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A Text Book on Logic II
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A Text Book on Logic II

by Dr. Rekhaa Kale
Edition: 1st Edition, 2019
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Product Details:

Format: Paperback
Pages: 171 pages
Publisher: Central law publication
Language: English
ISBN: 9789388267328
Date Added: 2014-01-01
Search Category: Lawbooks,Textbooks
Jurisdiction: Indian

Table Of Contents:

Chapter 1

MEDIATE INFERENCE

1. INFERENCE

2. IMMEDIATE & MEDIATE CONFERENCE

3. SYLLOGISM

4. FIGURES AND MOODS

5. TESTING THE VALIDITY OF ARGUMENTS

6. NON-STANDARD SYLLOGISMS

a: Syllogism with More Than 3 Terms

b: Enthymeme

i: Suppressed Major premise

ii: Suppressed Minor Premise

iii: Suppressed Conclusion

c: Sorites

 

Chapter 2

REDUCTION

1. REDUCTION

2. ARISTOTLE’S DICTUM

3. MOOD-NAME ALPHABET SIGNIFICANCE

4. DIRECT REDUCTION

5. INDIRECT REDUCTION

a: Reductio ad absurdum

b: Ostensive

 

Chapter 3


DISJUNCTIVE ARGUMENTS

1. TYPES OF ARGUMENTS

a. Hypothetical arguments

b. Disjunctive arguments

c. Categorical arguments

2. RULES OF DEDUCTIVE PROOF

a. The rules of Inference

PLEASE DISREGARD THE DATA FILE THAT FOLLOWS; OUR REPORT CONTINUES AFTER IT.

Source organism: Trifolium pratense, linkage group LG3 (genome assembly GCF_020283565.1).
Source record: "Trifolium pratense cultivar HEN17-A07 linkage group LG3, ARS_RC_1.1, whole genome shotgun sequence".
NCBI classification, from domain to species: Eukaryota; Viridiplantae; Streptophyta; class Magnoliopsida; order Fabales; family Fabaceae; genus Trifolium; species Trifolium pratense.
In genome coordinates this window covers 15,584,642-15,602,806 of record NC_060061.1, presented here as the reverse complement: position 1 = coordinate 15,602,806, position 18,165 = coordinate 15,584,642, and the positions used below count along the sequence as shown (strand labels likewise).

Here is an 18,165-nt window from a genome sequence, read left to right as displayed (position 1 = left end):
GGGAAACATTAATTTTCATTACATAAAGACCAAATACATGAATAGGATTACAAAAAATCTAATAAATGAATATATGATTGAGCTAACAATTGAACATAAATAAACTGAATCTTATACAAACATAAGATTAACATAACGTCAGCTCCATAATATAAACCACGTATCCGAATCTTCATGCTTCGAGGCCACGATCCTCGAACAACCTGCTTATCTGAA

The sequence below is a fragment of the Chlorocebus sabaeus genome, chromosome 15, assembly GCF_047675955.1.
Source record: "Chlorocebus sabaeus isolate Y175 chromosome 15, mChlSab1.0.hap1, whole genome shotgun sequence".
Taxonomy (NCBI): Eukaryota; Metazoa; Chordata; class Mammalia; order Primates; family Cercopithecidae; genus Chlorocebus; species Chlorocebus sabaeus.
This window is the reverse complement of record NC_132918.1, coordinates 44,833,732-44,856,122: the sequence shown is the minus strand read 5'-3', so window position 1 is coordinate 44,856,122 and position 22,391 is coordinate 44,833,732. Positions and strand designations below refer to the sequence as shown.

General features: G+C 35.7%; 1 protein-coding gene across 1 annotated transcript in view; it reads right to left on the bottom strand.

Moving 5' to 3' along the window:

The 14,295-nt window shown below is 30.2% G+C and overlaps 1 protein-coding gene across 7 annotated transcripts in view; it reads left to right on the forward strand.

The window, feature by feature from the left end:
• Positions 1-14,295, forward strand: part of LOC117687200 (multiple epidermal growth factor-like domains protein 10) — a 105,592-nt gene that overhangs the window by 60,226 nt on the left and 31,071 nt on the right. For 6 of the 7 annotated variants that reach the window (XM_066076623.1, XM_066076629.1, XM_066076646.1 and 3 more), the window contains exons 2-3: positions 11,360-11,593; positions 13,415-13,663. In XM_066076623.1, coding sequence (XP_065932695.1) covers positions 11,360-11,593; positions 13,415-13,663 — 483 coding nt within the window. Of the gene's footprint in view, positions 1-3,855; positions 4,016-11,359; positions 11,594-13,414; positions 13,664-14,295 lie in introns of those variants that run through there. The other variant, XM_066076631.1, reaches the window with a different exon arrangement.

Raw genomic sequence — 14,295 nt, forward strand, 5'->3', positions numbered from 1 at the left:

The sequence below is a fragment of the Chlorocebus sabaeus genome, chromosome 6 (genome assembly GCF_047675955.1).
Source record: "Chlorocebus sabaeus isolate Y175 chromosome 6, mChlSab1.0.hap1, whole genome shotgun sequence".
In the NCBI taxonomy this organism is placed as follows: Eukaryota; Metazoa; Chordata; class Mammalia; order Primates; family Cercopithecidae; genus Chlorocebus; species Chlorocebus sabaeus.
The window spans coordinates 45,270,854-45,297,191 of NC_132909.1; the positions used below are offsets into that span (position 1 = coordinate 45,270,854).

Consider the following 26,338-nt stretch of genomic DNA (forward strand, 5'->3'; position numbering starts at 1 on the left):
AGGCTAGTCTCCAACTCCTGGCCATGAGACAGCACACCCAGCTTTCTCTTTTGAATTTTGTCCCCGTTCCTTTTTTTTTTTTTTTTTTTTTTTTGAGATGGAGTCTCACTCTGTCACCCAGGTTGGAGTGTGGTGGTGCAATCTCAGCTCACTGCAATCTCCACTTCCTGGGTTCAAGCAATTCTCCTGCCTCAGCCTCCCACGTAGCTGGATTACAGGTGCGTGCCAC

i. Hypothetical relationship

1. Modus Ponens (M. P.)

2. Modus Tollens (M. T.)

3. Hypothetical Syllogism (H. S.)

ii. Disjunctive relationship

4. Disjunctive Syllogism (D. S.)

5. Addition (Add.)

iii. Hypothetical-disjunctive relationship

6. Constructive Dilemma (C. D.)

6a: Complex constructive dilemma

6b: Simple constructive dilemma

7. Destructive Dilemma (D. D.)

7a: Complex destructive dilemma

7b: Simple constructive dilemma

iv. Conjunction relationship

8. Simplification (Simpl.)

9. Conjunction (Conj.)

b. The rules of Replacement

i. Implication relationship

1. Transposition (Trans.)

2. Material Implication (Impl.)

3. Exportation (Exp.)

ii. Conjunction-disjunction relation

4. Commutation (Commu.)

5. Association (Asso.)

6. Distribution (Dist.)

7. Tautology (Taut.)

iii. Negation relationship

8. Double negation (D. N.)

9. De Morgan's Theorem (DeM.)

iv. Equivalence relationship

10. Material Equivalence (Equiv.)

3. FORMAL FALLACIES

a. Wrong use of hypothetical relation

i. Affirming the consequent

ii. Denying the antecedent

b. Wrong use of deductive relation

iii. Affirming a disjunct

4. RULES OF DEDUCTIVE ARGUMENT IN LAW

 

Chapter 4

DILEMMA

1. DILEMMA

2. TYPES OF DILEMMA

a. Constructive Dilemma (C. D.)

b. Destructive Dilemma (D. D.)

3. REBUTTAL OF DILEMMA

4. REFUTATION OF DILEMMA

5. VALUE OF DILEMMA IN LAW

 

Chapter 5

FALLACIES

1. FALLACY:

2. KINDS OF LOGICAL FALLACIES

A: Formal Fallacies

1: A propositional fallacies

2: Syllogistic fallacies

B: Non-Formal or Informal fallacies

1. Improper use of Grammar

2. Fallacies due to improper group relation

3. Fallacy due to inappropriate application of rules and exception

4. Ignoratio Elenchi

5. Petitio Principii

6. Fallacies out of irrelevant reasoning

3. RELATION OF LOGICAL FALLACIES WITH LAW


Chapter 6

HYPOTHESIS

1. HYPOTHESIS

2. CHARACTERISTICS OF HYPOTHESIS